Sex columnist debunks claim that chess player cheated with anal beads

Sex columnist debunks claim that chess player cheated with anal beads

October 6, 2022

EXCLUSIVE: ‘They’re too loud!’ Sex columnist says teen chess phenom Hans Niemann couldn’t have used vibrating anal beads to cheat as they are noisy and too ‘blunt’ to communicate moves

  • Columnist and podcast host Dan Savage said chess grandmaster Hans Niemann could not have gotten away with using anal beads to cheat 
  • The sex guru, who hosts the weekly podcast Savage Love, said the vibrating sex toy is ‘relatively loud’ and it would be impossible to communicate chess moves
  • ‘Anyone [who had] bothered to check with anyone…they would have known that vibrating anal beads are a blunt instrument,’ he said 
  • Savage, 57, said the idea that such an object could communicate something as complicated as a chess move ‘could not happen’ 
  • ‘During the hush of a chess match you could hear those things,’ he added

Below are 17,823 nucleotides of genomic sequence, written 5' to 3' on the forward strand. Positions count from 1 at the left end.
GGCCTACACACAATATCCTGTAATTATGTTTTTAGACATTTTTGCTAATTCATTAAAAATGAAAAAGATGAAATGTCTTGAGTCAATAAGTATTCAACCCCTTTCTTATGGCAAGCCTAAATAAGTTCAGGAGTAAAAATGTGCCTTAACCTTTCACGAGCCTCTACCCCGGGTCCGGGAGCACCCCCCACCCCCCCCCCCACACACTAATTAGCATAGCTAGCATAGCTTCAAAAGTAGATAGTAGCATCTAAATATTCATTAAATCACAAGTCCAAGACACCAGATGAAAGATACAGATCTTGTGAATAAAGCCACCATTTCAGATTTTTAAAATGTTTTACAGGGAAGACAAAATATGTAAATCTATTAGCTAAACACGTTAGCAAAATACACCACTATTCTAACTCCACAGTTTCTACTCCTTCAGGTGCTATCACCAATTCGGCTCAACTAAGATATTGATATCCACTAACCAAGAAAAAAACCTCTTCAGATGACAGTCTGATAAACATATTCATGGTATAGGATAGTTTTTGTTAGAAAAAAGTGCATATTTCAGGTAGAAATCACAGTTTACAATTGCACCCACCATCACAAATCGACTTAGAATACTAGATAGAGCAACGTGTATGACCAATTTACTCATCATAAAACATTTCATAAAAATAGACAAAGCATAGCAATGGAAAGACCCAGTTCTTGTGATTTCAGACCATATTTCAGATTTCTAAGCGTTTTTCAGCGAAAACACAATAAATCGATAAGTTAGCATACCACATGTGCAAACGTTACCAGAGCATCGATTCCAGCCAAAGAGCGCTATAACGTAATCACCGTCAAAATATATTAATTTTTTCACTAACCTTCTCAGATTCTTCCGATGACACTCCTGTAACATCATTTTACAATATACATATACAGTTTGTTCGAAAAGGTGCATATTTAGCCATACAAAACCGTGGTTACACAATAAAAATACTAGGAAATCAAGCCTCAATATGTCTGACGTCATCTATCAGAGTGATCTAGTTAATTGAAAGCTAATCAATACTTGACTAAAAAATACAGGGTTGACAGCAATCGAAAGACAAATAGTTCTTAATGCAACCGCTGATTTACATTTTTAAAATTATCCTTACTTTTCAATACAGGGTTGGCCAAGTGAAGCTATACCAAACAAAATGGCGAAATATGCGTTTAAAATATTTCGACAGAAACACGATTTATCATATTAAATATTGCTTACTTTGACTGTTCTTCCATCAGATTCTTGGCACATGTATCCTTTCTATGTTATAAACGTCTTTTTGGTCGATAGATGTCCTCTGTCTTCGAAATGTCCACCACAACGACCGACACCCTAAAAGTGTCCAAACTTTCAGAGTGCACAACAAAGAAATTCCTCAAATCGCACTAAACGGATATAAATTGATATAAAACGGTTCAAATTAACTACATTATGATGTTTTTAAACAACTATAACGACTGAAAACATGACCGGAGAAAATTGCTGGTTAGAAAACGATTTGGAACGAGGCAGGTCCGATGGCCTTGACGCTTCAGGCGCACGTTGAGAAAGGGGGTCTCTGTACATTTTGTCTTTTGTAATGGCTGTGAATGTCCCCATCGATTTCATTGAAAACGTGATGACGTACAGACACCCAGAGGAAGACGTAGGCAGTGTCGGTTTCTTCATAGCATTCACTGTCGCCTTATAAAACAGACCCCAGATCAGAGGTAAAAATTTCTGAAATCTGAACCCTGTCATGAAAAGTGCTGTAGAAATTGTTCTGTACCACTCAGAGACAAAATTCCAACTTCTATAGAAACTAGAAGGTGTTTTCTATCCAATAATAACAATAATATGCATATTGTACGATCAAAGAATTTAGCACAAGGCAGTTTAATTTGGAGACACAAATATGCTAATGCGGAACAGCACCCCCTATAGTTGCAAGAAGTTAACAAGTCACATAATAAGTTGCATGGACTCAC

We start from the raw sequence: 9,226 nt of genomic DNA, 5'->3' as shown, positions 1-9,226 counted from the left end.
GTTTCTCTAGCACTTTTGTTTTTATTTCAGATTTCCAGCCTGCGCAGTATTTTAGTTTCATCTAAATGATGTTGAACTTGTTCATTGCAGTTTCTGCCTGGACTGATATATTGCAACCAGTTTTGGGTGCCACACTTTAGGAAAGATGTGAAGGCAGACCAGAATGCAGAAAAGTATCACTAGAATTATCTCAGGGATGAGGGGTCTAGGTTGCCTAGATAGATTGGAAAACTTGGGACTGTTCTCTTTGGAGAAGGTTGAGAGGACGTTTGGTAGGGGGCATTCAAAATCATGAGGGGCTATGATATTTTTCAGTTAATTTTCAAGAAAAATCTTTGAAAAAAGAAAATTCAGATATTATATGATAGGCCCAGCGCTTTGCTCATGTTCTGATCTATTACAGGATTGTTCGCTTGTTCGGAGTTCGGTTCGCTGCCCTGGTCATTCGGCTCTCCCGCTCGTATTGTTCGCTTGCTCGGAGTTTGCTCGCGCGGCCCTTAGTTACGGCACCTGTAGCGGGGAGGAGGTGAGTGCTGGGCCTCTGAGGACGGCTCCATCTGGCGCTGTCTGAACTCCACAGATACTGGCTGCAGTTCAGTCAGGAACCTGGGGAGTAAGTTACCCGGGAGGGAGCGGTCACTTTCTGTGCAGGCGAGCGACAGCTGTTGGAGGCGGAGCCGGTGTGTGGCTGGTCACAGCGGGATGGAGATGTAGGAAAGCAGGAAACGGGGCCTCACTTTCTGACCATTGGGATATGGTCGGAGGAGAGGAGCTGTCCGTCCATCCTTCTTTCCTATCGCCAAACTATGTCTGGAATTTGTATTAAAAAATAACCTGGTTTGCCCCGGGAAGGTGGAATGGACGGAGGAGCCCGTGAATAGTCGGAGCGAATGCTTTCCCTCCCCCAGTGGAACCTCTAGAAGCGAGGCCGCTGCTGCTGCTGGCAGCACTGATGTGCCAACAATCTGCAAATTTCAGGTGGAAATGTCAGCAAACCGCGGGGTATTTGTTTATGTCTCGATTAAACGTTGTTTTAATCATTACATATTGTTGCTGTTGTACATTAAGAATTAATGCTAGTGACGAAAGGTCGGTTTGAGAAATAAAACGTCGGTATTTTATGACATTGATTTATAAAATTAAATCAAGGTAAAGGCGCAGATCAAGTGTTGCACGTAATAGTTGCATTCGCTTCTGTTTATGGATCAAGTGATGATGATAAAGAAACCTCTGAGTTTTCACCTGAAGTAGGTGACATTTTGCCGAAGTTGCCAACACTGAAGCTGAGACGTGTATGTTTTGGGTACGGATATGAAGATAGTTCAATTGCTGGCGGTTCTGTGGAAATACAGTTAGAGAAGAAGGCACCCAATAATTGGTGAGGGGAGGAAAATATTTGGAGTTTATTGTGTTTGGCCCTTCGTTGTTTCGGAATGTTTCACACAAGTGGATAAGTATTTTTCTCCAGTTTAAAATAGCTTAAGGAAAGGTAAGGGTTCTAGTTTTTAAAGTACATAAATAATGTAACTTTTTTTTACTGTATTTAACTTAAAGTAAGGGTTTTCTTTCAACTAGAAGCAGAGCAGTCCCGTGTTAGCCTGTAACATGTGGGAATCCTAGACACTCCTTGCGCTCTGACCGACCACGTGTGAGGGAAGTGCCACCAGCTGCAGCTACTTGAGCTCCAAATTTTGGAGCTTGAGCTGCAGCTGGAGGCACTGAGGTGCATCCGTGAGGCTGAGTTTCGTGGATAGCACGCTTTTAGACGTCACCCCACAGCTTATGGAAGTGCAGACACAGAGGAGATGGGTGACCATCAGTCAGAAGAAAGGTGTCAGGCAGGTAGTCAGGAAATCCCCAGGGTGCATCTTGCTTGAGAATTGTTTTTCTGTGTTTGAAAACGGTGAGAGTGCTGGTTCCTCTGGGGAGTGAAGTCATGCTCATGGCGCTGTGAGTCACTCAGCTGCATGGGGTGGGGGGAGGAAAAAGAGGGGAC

• He discussed the theory after Niemann, 19, was accused of cheating by a chess world champion last month 

A top sex guru has debunked the bizarre theory that teenage chess grandmaster Hans Niemann cheated in dozens of games with anal beads, claiming the sex toy is too noisy. 

Columnist Dan Savage argued that if Niemann had used the vibrating beads for assistance during tournaments his opponent would have heard them buzzing.

He also highlighted the fact that anal beads are a ‘blunt instrument’ and would not be able to communicate something as complex as a chess move if a third party was operating it remotely via a wireless connection.

Savage, 57, a sex advice columnist, openly discusses sex, relationships, and sex toys on his weekly podcast ‘Savage Love’, which began as a column in Seattle newspaper The Stranger.